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Internet, Explored ☢️

MidRange
Internet, Explored ☢️
By Ernie Smith • Issue #50 • View online
The demise of Internet Explorer (finally) represents what happens when one of the largest companies in the world basically ignores standardization.

(www_ukberri_net/Flickr)
(www_ukberri_net/Flickr)
You know, I’m sure that folks would probably think that I’d have more to say about the decision to kill off Internet Explorer once and for all.
Clearly this browser, which Microsoft announced that it was finally ending support for last week in favor of the Chromium-based Edge, has represented something important to internet culture over the last quarter century.
But I just sort of feel like I don’t want to give it too much credit. Because when you break it down, it was simply a big company’s attempt to ensure relevance would always follow it. The scary part is that it almost worked.
Along the way, Internet Explorer represented some of the worst habits in the history of technology: It started after Microsoft licensed a program that started as a non-commercial project that a university felt compelled to commercialize; it leveraged its owner’s scale in other places to assert unearned dominance; it went out of its way to damage an innovative competitor’s work; and when it finally reached a position of dominance, it stayed there and did little to push technology forward.
The five-year period in which Internet Explorer 6 was the most recent release of that browser—a period that encapsulated the sudden rush in online news created by 9/11, the early years of the blogosphere, the creation of Facebook, and the release (and rise) of the original iPod—might as well have been a million years in tech years, and Microsoft did little to push this browser forward during what should have been a pivotal time for internet technology. And while it took a while for competitors to show up in the form of Firefox, Safari, and (later) Chrome, Microsoft unwittingly gave them a huge leg up by doing basically the bare minimum to maintain a fundamental foundation for internet access. The bare minimum created longtime security problems that Microsoft struggled to patch on a regular schedule, and by 2011, five years after Microsoft had released IE6’s replacement, the company was basically begging users to move away from it.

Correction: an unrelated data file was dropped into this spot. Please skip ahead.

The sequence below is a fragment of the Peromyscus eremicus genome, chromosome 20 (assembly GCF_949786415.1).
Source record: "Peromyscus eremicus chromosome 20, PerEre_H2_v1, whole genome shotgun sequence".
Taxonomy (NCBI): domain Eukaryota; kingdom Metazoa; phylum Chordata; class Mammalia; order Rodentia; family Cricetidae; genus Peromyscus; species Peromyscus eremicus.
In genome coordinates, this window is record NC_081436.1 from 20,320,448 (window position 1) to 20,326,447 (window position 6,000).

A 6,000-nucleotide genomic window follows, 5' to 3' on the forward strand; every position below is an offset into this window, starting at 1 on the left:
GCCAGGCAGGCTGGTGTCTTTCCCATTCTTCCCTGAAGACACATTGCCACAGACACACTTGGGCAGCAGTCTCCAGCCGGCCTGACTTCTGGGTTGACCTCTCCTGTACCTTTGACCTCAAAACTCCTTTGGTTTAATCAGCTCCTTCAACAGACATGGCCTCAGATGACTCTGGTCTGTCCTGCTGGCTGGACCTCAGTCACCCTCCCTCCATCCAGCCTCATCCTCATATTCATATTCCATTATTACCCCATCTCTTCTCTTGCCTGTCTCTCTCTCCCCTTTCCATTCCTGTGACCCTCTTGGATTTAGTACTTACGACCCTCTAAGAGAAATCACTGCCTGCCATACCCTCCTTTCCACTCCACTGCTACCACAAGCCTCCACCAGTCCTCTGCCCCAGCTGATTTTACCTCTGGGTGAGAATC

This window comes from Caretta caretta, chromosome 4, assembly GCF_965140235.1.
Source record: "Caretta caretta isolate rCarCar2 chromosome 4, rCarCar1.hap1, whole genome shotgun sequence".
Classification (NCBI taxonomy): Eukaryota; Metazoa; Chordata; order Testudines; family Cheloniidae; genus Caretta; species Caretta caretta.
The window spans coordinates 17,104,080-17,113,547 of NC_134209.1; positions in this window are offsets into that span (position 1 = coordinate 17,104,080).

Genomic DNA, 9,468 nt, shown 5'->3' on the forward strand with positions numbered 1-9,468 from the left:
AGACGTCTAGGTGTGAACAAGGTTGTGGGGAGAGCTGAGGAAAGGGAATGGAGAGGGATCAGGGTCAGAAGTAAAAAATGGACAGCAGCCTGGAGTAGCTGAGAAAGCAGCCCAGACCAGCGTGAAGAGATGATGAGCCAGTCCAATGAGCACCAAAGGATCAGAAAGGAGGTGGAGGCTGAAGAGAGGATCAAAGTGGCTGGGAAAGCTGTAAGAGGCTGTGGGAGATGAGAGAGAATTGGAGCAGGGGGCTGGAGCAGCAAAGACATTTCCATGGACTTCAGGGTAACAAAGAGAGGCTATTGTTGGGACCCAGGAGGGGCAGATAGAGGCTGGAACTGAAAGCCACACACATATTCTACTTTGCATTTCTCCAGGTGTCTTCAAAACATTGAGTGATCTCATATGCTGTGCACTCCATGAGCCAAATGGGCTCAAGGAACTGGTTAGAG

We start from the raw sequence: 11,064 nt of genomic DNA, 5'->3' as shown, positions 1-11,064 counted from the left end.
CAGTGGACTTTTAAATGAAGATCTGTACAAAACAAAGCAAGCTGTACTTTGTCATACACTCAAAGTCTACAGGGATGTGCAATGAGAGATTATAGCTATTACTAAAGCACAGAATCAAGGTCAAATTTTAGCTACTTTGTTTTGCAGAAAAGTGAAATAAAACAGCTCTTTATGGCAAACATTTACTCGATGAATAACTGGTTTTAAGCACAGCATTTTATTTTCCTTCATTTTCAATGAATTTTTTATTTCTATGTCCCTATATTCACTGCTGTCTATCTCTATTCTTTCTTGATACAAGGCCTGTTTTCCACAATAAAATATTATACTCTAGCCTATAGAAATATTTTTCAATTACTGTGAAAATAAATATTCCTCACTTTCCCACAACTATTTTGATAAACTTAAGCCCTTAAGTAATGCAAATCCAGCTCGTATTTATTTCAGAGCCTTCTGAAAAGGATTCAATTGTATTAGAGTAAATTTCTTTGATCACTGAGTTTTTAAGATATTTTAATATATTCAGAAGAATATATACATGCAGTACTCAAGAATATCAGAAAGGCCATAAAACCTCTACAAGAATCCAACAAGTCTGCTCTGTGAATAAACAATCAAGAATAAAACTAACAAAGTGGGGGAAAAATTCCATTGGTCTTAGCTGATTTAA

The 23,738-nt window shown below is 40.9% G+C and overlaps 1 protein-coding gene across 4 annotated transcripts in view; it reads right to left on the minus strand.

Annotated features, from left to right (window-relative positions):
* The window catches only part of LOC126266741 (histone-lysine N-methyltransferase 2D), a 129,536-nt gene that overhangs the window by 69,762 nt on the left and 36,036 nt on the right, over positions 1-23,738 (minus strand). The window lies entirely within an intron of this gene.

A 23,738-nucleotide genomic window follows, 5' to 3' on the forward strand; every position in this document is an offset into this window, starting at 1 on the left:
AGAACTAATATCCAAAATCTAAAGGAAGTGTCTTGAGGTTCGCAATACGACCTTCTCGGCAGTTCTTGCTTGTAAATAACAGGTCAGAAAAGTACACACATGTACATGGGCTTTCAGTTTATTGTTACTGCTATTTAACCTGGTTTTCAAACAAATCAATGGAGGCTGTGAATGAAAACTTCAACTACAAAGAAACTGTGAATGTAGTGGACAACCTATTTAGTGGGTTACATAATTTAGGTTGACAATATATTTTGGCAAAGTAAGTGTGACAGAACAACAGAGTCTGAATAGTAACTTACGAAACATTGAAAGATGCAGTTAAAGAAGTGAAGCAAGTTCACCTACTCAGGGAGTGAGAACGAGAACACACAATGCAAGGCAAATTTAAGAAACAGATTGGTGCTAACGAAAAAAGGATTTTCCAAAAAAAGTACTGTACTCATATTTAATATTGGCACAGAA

The Acid3 test basically shamed Internet Explorer and other non-standards-compliant browsers into compliance. It worked. (via Wikimedia Commons)
The Acid3 test basically shamed Internet Explorer and other non-standards-compliant browsers into compliance. It worked. (via Wikimedia Commons)
There was just one problem with that: Because IE had basically laughed in the face of web standardization for so long, large companies made the decision to build their browsers not for web standards, but for IE6. And by giving IE6 that level of control over the direction of their web projects, it meant that no other browser could really replace it—which meant that people were continuing to use IE6 for years past its sell-by date basically because their custom web applications would break without it.
While we worry today about the monoculture of Chrome and the memory consumption habits of modern web browsers that are doing far more than the web was originally intended to do, the fact of the matter is, what we have now is leagues better than Internet Explorer ever was—we have browsers that largely follow standards, and as a result, so too do most of our applications. In fact, the reason why IE11 is sticking around as long as it has is because of these custom-application use cases—and Microsoft is still having to account for those use cases in Microsoft Edge.
To me, Internet Explorer is a great example of what happens when the biggest company in the world thinks it can ignore standardization of an open resource: It creates a problem that the company, despite having finally seen the light of standardization more than a decade prior, is still stuck with two decades later.
Related Reads:
The History of Internet Explorer Hatred
Microsoft FrontPage History: WYSIWYG for the Web
Time limit given ⏲: 30 minutes
Time left on clock ⏲: 59 seconds
If you like this, be sure to check out more of my writing at Tedium: The Dull Side of the Internet.
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